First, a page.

Aluminium is known for its numerous benefits Including it's lightweight yet strong and easy to machine. But, even with these benefits, users who are considering using aluminium metal for various applications have to wonder if it's prone to rusting like some of the other equally popular metals like steel and iron.
The concern is valid, considering that rust can destroy the finish and over time weaken the structure of the metal.
Aluminium doesn't rust. But, it's essential also to note that aluminium in its pure form, is a highly reactive metal. Technically, pure aluminium dissolves when exposed to water but, it's reactive nature could also be its greatest asset.
When exposed to air, water or soil, aluminium reacts with oxygen to form a thin coat of aluminium oxide that chemically bonds to the surface of the metal. The coat is characterised by a powdery white or dull grey finish.
The coat of aluminium oxide formed hardens on to the surface and unlike rust, it doesn't flake. It keeps the metal free from corrosion unless the layer of aluminium oxide is removed.
While aluminium doesn’t rust, it does corrode. The aluminium oxide coating is highly resistant and renews itself if damaged keeping the metal relatively safe from corrosion. But some factors can cause the coat to become unstable, thus exposing the metal. The most common type of corrosion in aluminum is galvanic corrosion. It happens when aluminium comes in contact with other metals.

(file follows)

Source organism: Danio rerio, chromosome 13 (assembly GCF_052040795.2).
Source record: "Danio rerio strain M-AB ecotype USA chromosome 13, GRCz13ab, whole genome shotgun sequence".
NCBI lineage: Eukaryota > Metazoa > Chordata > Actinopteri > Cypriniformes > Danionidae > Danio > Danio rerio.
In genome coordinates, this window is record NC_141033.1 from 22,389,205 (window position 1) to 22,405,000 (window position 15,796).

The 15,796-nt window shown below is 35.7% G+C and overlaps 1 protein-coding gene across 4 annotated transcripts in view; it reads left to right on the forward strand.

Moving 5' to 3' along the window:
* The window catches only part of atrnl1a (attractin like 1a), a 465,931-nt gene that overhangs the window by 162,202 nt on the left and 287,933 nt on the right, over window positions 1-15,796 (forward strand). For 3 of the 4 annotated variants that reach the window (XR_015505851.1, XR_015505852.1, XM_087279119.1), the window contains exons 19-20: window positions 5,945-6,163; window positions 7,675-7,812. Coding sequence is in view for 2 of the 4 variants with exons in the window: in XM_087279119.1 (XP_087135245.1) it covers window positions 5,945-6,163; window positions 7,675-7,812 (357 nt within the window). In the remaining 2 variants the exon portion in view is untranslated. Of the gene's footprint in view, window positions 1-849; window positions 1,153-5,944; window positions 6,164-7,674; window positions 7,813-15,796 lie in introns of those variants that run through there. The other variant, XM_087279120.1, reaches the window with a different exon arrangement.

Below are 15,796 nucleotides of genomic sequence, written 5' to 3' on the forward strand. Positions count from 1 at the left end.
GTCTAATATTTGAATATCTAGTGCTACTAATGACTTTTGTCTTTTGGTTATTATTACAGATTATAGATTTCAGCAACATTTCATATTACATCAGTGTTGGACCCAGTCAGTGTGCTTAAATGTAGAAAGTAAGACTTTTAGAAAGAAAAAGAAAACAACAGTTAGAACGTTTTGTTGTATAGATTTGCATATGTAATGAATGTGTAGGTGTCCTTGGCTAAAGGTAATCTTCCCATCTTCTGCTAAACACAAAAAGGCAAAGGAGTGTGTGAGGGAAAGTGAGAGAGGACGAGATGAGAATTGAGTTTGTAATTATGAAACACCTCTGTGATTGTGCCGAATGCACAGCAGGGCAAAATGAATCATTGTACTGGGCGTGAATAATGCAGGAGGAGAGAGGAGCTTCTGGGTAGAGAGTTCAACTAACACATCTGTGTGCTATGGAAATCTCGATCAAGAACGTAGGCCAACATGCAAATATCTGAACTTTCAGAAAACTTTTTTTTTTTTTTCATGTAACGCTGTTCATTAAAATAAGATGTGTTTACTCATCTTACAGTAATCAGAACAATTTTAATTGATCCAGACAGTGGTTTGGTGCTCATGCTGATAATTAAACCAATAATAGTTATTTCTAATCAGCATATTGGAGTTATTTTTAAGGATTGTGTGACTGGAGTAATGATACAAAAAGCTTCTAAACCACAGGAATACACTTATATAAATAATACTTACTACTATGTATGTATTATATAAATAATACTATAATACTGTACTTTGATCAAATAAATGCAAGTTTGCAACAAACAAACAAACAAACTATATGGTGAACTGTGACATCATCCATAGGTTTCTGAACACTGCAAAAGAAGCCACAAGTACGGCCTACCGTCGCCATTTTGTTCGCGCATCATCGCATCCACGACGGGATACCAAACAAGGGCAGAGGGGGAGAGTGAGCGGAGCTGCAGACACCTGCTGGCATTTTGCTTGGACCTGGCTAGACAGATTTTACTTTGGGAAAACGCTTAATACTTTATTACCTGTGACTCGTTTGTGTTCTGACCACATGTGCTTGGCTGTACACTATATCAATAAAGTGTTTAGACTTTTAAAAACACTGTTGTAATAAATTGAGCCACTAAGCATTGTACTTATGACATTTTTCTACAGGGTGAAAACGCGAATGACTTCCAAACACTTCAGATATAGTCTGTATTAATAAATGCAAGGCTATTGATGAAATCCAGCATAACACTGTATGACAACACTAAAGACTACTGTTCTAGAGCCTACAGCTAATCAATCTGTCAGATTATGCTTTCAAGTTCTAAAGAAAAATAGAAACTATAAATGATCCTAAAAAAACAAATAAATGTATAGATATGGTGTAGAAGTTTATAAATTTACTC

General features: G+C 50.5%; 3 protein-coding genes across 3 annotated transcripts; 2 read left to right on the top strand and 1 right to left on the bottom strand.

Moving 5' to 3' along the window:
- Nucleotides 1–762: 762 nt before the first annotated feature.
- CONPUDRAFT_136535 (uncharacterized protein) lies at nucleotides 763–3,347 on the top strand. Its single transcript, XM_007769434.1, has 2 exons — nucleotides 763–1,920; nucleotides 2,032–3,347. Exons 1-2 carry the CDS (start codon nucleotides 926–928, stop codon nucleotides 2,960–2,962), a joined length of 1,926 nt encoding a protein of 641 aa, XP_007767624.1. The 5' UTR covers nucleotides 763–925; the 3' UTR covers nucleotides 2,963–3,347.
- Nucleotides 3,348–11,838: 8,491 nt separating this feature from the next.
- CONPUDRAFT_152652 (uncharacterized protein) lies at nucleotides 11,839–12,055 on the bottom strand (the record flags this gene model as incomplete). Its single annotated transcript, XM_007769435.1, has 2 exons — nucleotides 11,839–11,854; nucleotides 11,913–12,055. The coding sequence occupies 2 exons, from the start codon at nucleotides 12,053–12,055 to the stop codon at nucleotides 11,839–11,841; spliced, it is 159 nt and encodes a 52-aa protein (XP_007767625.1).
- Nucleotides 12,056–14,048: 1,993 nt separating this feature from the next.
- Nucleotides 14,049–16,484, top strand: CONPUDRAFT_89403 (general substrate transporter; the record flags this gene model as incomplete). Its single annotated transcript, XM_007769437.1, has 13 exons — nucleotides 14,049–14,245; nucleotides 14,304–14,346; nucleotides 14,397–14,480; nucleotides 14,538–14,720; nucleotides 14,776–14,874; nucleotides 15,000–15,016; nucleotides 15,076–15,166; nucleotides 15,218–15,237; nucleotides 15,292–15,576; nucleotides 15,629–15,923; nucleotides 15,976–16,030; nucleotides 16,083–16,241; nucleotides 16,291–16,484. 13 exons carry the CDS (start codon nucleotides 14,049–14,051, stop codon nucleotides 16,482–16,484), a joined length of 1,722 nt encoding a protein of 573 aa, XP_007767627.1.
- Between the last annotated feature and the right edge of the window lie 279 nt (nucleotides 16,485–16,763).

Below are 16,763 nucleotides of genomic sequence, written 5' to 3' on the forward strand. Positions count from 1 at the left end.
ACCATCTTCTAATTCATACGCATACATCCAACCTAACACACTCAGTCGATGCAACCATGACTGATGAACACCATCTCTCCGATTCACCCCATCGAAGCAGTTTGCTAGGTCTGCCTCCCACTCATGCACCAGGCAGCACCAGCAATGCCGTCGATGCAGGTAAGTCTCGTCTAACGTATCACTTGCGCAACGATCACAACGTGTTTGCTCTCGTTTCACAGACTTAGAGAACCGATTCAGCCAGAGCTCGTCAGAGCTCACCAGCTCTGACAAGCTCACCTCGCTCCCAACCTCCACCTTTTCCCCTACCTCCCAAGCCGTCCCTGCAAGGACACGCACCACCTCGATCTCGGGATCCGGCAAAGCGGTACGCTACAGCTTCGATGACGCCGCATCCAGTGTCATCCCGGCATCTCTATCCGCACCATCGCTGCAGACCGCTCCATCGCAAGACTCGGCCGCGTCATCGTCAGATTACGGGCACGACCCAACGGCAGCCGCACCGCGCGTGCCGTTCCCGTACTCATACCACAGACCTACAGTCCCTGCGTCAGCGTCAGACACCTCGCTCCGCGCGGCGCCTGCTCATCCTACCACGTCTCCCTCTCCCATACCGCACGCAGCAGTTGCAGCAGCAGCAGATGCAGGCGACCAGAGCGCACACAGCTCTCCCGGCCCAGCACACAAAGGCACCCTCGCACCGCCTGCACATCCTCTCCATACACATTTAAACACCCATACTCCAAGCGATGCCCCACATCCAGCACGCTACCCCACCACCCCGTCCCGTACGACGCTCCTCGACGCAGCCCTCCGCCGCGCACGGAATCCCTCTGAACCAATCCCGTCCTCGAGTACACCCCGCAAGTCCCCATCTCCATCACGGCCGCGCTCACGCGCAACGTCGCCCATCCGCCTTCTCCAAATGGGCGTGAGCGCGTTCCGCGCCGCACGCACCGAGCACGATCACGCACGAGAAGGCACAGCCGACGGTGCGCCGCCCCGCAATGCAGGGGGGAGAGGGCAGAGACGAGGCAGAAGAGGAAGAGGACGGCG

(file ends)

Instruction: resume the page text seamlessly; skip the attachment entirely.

Galvanisation happens when different types of metal are positioned in a way that forms an electrical circuit. In this arrangement, one metal becomes stronger while the other becomes weaker. Because of its highly reactive nature, aluminium always ends up becoming the weaker metal, hence the corrosion.
Aluminium corrosion can also occur because of extreme pH levels. High levels of pH can break down the aluminium oxide coating. In this case, the coat is broken down faster than it can repair itself. To avoid corrosion, untreated aluminium should be used in areas with a pH of between 4.5 and 8.5.
Even though aluminium has an impressive set of features, like every other metal it works best in a carefully selected environment that helps it function at its best. It does not rust but, corrosion is imminent if the metal is not used in the right context.
Typically, you should not use aluminium in areas with low or very high pH. This gives the oxide coat enough time to regenerate in case of abrasion or any other mechanical damage.